By Daniel Severn
This week’s exercise is designed to help build better aerobic and anaerobic endurance. It involves short sprints, quick changes of direction, recovery defending and also helps to develop a better focus and awareness. The exercise is played at a very high tempo with the players rotating each time the ball goes dead (goal, turnover in possession, ball out of bounds).
Set Up and Directions
For this exercise you will need 4 goals, a set of soccer balls and a minimum of 8 players divided into 2 teams. Mark out a 20×20 meter area. Set up is shown below (Fig 1).
Ensure each team has a good supply of soccer balls; this will help to keep the rotation fast and intensity high. One point is scored for each goal; with the winning team being offered a reward (providing motivation is very important for good intensity and work rate during practice). For this particular exercise, I will often carry the score over to the scrimmage – providing players with a chance to start the scrimmage with a lead.
Play begins when one of the attacking players dribbles the ball onto the field, the defenders may enter the field as soon as the attacker does so. The attackers must try to score in either goal on the opposite side of the field to which they start. The defenders must try to stop them from scoring by winning the ball from them.
Below we see the attacking player making a pass to his open team mate and a shot on goal (Fig 2.)
The play is over when:
- The attacking team scores
- The ball goes out of bounds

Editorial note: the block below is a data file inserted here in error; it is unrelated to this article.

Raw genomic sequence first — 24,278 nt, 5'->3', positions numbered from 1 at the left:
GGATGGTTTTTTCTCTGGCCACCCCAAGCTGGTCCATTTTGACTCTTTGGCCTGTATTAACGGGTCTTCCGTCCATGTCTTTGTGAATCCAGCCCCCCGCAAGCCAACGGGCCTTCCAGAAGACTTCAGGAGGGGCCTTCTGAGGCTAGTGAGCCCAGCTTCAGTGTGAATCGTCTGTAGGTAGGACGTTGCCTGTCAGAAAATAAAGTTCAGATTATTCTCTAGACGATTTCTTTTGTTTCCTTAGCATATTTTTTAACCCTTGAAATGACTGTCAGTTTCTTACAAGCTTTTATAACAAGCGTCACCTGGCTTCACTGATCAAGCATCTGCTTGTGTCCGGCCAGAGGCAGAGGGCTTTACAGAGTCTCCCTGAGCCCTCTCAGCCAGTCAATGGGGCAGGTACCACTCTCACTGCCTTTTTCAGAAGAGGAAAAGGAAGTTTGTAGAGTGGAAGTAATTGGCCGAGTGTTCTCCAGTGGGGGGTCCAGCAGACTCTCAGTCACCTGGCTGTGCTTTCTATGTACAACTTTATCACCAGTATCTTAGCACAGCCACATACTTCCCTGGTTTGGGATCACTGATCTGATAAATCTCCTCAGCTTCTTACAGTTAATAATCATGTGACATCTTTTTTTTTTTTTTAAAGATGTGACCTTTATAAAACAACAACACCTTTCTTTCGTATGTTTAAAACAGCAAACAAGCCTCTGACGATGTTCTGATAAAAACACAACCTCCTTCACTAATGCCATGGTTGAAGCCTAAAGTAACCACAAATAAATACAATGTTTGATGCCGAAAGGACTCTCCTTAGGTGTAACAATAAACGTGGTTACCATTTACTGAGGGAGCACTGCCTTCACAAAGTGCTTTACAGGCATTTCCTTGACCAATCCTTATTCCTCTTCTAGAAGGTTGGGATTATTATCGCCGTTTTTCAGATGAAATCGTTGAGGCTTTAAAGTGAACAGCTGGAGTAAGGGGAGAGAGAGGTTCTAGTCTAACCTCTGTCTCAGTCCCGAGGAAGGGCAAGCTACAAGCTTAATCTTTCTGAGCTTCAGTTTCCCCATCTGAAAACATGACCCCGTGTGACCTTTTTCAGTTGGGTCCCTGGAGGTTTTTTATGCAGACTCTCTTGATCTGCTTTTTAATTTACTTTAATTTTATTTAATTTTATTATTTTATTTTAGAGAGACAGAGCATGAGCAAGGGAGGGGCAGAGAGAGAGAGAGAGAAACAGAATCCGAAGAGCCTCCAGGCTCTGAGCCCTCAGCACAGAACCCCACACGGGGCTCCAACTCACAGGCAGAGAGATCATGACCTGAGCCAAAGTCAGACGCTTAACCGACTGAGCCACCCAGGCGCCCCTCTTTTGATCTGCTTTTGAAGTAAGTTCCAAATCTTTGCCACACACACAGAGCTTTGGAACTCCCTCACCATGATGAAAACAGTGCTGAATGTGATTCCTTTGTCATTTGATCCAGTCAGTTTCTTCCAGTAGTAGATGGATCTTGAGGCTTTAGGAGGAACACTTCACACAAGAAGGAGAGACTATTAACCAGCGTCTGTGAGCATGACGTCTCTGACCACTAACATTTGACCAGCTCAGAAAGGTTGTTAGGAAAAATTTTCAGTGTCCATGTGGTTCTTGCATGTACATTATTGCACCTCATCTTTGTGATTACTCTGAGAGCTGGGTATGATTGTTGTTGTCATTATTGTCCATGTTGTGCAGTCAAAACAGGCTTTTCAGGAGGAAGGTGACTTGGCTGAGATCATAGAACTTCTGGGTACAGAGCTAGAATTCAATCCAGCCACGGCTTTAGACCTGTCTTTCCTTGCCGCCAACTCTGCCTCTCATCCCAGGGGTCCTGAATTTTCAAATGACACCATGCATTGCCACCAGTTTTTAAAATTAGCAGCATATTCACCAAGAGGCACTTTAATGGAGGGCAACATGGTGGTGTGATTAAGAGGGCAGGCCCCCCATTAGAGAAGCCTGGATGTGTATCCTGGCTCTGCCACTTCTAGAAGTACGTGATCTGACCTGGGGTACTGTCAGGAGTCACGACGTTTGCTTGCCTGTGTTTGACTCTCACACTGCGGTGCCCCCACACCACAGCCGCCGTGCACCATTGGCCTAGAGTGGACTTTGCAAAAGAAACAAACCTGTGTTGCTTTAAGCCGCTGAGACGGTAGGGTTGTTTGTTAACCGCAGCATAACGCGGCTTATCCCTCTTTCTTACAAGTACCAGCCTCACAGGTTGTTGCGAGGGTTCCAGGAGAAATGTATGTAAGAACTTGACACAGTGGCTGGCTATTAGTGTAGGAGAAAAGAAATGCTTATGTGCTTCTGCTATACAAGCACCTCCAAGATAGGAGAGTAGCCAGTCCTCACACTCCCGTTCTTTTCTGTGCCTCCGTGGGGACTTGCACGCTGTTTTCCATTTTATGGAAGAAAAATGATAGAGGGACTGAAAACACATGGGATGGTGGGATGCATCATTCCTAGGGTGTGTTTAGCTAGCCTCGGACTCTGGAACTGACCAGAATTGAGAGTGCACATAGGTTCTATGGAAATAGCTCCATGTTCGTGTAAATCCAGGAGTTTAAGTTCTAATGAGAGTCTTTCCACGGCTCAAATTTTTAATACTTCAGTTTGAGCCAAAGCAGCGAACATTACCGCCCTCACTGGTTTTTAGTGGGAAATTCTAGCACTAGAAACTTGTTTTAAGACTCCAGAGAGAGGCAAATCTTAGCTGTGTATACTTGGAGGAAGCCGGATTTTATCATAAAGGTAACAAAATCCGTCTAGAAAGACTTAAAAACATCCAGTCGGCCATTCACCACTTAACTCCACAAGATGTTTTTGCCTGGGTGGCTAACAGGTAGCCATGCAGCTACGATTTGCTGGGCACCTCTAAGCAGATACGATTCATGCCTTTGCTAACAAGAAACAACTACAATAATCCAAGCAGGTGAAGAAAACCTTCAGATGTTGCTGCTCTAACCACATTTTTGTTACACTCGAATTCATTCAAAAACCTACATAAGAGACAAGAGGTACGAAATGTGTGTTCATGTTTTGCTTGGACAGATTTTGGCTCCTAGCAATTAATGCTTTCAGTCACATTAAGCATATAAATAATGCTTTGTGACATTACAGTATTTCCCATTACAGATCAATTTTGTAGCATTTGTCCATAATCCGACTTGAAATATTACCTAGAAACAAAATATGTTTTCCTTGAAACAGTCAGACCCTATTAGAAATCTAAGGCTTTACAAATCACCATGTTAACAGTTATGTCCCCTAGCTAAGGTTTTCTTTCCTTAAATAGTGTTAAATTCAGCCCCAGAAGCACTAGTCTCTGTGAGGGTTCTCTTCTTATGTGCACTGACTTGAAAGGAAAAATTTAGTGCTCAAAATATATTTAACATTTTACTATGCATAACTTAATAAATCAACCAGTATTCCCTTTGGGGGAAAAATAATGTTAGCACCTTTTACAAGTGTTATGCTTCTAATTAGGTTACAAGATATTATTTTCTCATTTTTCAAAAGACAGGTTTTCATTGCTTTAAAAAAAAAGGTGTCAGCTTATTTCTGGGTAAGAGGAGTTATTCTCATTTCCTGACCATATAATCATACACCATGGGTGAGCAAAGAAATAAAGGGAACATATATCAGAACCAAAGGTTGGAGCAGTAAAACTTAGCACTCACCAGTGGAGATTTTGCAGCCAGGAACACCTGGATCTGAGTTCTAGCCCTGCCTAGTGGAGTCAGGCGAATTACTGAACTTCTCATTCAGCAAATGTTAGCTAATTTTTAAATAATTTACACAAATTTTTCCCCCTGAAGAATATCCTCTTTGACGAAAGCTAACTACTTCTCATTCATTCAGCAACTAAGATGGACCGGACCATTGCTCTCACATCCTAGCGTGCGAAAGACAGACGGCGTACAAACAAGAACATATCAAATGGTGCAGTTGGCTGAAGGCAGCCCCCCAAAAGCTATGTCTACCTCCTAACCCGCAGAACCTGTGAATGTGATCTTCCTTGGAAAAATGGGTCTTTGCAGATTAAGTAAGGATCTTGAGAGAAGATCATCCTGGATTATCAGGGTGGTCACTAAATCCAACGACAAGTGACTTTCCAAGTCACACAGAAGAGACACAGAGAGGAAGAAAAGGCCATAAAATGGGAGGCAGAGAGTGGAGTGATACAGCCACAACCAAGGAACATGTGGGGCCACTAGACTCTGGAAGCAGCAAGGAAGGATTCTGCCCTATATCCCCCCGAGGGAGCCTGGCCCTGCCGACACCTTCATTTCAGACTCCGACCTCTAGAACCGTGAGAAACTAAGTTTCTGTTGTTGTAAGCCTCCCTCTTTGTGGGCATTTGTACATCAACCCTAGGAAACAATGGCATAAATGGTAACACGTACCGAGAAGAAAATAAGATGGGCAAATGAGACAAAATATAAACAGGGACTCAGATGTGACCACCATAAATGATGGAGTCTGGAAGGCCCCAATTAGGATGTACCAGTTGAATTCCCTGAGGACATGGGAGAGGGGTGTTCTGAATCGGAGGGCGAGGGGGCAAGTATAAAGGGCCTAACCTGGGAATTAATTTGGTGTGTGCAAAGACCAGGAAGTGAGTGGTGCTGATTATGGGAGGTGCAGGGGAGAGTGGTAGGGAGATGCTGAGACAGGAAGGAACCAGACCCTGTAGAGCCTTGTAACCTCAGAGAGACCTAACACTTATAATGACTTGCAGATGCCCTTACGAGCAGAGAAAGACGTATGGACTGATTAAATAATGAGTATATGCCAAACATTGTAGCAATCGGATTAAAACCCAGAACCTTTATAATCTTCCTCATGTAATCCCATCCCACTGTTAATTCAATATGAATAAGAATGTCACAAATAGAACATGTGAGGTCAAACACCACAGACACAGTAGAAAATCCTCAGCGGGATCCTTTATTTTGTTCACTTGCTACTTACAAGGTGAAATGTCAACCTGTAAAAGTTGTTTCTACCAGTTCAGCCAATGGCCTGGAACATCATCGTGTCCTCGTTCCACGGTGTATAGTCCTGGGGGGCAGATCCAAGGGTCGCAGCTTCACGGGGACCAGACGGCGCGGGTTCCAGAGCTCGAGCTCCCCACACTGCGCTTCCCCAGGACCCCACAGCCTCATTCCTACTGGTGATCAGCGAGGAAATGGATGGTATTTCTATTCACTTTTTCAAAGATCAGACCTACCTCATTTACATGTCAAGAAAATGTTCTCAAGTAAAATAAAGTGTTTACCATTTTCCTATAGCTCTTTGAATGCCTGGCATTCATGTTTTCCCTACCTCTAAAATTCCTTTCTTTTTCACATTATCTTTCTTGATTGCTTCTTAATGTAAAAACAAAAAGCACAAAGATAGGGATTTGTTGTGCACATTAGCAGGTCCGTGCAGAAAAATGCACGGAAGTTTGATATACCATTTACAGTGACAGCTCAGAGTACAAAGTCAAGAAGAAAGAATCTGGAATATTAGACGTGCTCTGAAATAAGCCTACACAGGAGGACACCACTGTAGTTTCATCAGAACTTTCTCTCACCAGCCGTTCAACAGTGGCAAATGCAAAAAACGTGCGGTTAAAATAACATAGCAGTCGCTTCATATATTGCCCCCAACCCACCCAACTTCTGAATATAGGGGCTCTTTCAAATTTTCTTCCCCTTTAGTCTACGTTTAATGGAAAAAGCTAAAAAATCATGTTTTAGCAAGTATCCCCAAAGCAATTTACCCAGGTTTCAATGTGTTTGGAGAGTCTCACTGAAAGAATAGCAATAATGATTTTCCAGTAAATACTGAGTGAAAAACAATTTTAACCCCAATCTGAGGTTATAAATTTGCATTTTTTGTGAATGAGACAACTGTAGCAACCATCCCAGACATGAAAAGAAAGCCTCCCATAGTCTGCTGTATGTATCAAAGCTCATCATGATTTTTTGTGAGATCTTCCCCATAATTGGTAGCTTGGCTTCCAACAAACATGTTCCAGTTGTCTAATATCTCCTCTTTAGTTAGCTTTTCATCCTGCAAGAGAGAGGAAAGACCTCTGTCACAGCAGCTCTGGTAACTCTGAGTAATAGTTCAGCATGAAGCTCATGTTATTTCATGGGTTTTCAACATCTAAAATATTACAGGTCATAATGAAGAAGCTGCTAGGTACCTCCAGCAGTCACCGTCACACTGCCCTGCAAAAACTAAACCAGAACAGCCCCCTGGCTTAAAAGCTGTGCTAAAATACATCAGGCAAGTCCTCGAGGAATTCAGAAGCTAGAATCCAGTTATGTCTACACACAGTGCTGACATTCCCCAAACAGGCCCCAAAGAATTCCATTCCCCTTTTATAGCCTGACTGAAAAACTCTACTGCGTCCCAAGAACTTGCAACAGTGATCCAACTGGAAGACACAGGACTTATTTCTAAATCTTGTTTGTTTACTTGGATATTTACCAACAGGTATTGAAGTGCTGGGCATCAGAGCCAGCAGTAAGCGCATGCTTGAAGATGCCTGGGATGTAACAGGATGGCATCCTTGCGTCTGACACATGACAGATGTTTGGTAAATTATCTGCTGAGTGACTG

- The defending team steals the ball
As soon as the ball goes dead, the players that were defending move off the field as quickly as possible, the attacking players become the new defending players and the players resting on the original defenders side of the field, become the new attackers – as shown below (Fig 3).
A key factor of this exercise is the transition from attack to defense. The players must be alert to this switch from the instant their attack ends. Encourage the pair waiting to attack, that they should start very fast in order to try and catch the defenders out.
Progression – Counter Attacking
Now, when the pair that starts as the defenders steals the ball, instead of the play being over, they now have a chance to counter-attack and score themselves. This allows for a more game-like, continuous play, as opposed to short, fast attacks.
The transition remains the same, with the attacking team becoming the defenders, the defenders rest and a new pair will come in to attack. Just remember who started the play, as now either team can score!
Two or Four goals?
I use four goals for this exercise as this requires the players to develop their awareness. With two goals to defend and two to attack, you have much more to think about whatever your role on the field.
As defenders, if you do not understand your surroundings (i.e. exactly where the goal is that you’re defending, where the player is that is running off the ball) then you may make the attackers’ job easier. As attackers, it is important to have a good awareness of your surroundings in order to give yourself the best chance to shoot and to take advantage of any poor defensive positioning.
Using two goals is just as fast paced and still very exciting.
Dan Severn, Program and Events Manager – BRASA Brazilian Soccer Academy